"Is it more expensive to run the RV or the sailboat?" asks Sandy on FB.

I think, in general, boat maintenance is more expensive. They don't refer to them as BOAT (Break Out Another Thousand) Bucks for nothing. As for the RV, other than a broken windshield, we haven't (knock on wood) really had occasion to deal with repair issues. However, we should point out that back in 2011 we chose to buy a rather new(-ish) boat. It was a significant purchase initially but we were confident with the knowledge that there would be less maintenance for the first few years. We wanted to be out there exploring, not out there repairing in foreign ports. And the RV is new. But stay tuned...

As for food, well you have to eat whether you're on land, or on the water. In the RV, the access to great provisions is only a block away (which has me currently in a sate of giddy joy!) When on the Boat, it can be both frustrating (in the Bahamas the supply boat arrives once a week if the weather is good) to utterly delectable (the French Islands? OhEmGee...). I could write a whole blog post on just that!

And then there's just general Boat vs RV maintenance: there's shopping for Stainless Steel polish to RV Exterior Car Wax. There's Sails vs Tires. Changing Oil on the boat to Car Shop Appt's for Wheel Alignments. We have solar panels and generators on both Banyan and the MoHo, so we make our own power and have the maintenance on each to consider. I could go on, and on, and on... don't get me started (wink wink).

And it certainly costs more to haul the boat for H-Season storage than it does to park the RV.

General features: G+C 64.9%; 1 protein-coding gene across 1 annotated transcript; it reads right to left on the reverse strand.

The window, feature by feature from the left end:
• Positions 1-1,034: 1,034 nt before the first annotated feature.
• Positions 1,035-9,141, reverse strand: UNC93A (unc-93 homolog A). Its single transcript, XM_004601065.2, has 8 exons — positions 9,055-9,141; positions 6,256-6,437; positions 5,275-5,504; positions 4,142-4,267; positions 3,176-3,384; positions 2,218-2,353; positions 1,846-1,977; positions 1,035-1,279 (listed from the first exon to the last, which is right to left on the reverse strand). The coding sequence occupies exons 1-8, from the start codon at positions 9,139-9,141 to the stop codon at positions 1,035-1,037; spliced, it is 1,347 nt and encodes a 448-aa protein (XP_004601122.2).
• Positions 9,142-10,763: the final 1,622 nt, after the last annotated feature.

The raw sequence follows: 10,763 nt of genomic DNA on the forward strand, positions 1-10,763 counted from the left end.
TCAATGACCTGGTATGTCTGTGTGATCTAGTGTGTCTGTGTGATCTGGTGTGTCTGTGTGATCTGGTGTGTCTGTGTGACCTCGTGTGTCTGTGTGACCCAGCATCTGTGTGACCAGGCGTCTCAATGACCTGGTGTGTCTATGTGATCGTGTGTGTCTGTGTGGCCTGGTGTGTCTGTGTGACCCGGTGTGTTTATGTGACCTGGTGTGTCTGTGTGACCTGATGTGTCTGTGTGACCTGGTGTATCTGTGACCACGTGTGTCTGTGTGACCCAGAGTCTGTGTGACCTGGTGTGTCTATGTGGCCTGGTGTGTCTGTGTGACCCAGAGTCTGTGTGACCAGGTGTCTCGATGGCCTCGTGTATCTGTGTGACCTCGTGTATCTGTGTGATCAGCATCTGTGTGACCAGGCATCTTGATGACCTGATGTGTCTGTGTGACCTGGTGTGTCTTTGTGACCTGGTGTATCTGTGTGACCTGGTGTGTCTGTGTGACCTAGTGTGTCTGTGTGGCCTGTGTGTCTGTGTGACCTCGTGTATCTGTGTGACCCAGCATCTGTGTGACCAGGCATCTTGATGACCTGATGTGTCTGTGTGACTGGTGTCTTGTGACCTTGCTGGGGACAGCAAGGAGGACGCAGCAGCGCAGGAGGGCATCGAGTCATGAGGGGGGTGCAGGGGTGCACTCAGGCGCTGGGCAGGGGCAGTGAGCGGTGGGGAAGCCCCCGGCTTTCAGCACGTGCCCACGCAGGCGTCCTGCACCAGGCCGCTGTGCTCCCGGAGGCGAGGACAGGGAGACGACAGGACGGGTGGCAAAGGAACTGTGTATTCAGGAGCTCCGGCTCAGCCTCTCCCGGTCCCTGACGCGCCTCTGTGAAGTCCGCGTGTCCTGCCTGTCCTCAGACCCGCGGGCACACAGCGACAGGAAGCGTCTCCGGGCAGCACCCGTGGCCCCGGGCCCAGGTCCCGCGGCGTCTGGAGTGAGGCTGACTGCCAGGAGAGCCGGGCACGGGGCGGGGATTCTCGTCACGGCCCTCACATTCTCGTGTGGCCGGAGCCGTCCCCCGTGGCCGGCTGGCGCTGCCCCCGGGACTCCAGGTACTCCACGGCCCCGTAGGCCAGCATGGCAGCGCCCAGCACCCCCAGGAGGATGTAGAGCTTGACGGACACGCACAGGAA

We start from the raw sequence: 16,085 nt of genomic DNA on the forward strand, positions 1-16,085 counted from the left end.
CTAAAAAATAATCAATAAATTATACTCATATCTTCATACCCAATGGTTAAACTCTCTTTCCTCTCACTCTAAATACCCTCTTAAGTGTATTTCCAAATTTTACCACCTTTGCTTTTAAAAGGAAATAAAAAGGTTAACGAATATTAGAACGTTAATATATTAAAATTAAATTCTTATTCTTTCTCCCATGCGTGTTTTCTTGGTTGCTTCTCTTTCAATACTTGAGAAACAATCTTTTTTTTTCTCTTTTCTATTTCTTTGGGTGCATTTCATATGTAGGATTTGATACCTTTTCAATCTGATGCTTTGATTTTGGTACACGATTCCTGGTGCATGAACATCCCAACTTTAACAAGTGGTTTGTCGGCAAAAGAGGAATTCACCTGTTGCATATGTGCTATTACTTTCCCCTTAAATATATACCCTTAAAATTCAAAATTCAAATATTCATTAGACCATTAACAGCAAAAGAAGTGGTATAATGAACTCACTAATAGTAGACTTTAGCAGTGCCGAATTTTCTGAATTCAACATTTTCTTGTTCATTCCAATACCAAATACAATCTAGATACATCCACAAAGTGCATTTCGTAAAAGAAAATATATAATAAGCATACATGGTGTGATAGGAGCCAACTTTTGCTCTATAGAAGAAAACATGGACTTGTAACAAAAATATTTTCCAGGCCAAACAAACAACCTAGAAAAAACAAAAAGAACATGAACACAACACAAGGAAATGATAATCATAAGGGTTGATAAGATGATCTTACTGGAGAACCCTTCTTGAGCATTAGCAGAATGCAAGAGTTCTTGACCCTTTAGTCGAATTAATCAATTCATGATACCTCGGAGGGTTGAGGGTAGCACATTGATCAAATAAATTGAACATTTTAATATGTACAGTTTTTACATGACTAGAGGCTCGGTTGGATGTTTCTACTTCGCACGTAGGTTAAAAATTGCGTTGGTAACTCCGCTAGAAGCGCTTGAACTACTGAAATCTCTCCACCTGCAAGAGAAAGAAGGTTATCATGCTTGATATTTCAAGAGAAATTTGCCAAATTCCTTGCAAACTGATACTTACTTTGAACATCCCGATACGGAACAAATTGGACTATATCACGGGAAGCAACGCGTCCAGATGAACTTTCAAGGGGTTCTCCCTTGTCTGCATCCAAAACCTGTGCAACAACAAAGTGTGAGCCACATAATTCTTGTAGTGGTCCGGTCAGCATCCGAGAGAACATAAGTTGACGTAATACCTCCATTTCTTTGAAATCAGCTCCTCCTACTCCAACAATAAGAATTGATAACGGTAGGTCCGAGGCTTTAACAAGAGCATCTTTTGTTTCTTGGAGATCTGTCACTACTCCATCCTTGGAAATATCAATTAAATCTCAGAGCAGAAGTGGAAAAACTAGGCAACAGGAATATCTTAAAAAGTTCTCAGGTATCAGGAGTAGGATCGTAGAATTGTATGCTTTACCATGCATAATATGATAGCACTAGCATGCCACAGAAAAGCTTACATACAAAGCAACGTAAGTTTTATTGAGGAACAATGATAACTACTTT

"How do you like your Leisure Travel Van? We are considering downsizing from a 35 foot coach in which we live four months each year. We've RVed for 31 years." from CLPa on FB

We LOVE our LTV. It's absolutely perfect for What, and How, we want to explore. The 25 feet of small size of the Coach allows us to get into and all places easily, from gas stations to campgrounds to twisty-windy-narrow mountain roads. We've recently had a few conversations with couples looking to downsize, and mostly all for the same reason: maneuverability.

We love to move around. A lot. Our LTV is our car really. It's manoeuvrable like one, and we dont' need to tow one. It allows us to Adventure with great mileage, in comfort and style, with our home on wheels behind us. And we're ready to Park N Play at a moments notice. But, that's how we're looking to Adventure at the moment.

For those that like to stay in one spot for longer? Entertain a lot? Have guests? We might suggest something a tad larger...

And then, as if on cue, Izzy's question pops up: "Do you ever feel "cramped" inside on a cool rainy day in the MoHo?"

The first Day usually no. Because the forced confinement is a time for us to sit back and get caught up on news, Facebook. Blog. Clean up a bit. Dust. And ew, what's hiding in the frosty fridge? But then, if we go to Rainy Day Two in a Row? We might Bump into each other a few too many times.

Sunny asks: "Is playing Wizard more fun on the water, or on land? And what type of hat does the "land" champion get to wear?"

Well, ha, that's one for the What Happens at the Wizard Table stays at the Wizard Table type of answer. We think, however, that the Hog takes the Prize Beer in this case.



"Do you feel you have the "perfect life", home in the summer away in the winter?" asks Linda.

We sure feel like we're living the Perfect Life, and are so humbled by our experiences, and in love with our life, it makes us giddy with excitement. At the moment we've got two nomadic lifestyles on the go, which is making life rather... exciting. And last but not least, the reality of not shovelling snow is a dream come true.

"If you had to pick the cruising life or the RV one, which one would you choose and why?" asks David.

Ah, now that gets asked often and is one of the most difficult to answer. And the answer sure don't come easily. At the moment, they are both *the* vehicle by which we get to fulfill our Dream Made to Reality to explore this wonderful land we live on. But to have to pick one? We're trying to sort that out ourselves. So apologies David & Janice, at the moment, we're still trying to decide and have no answer for you.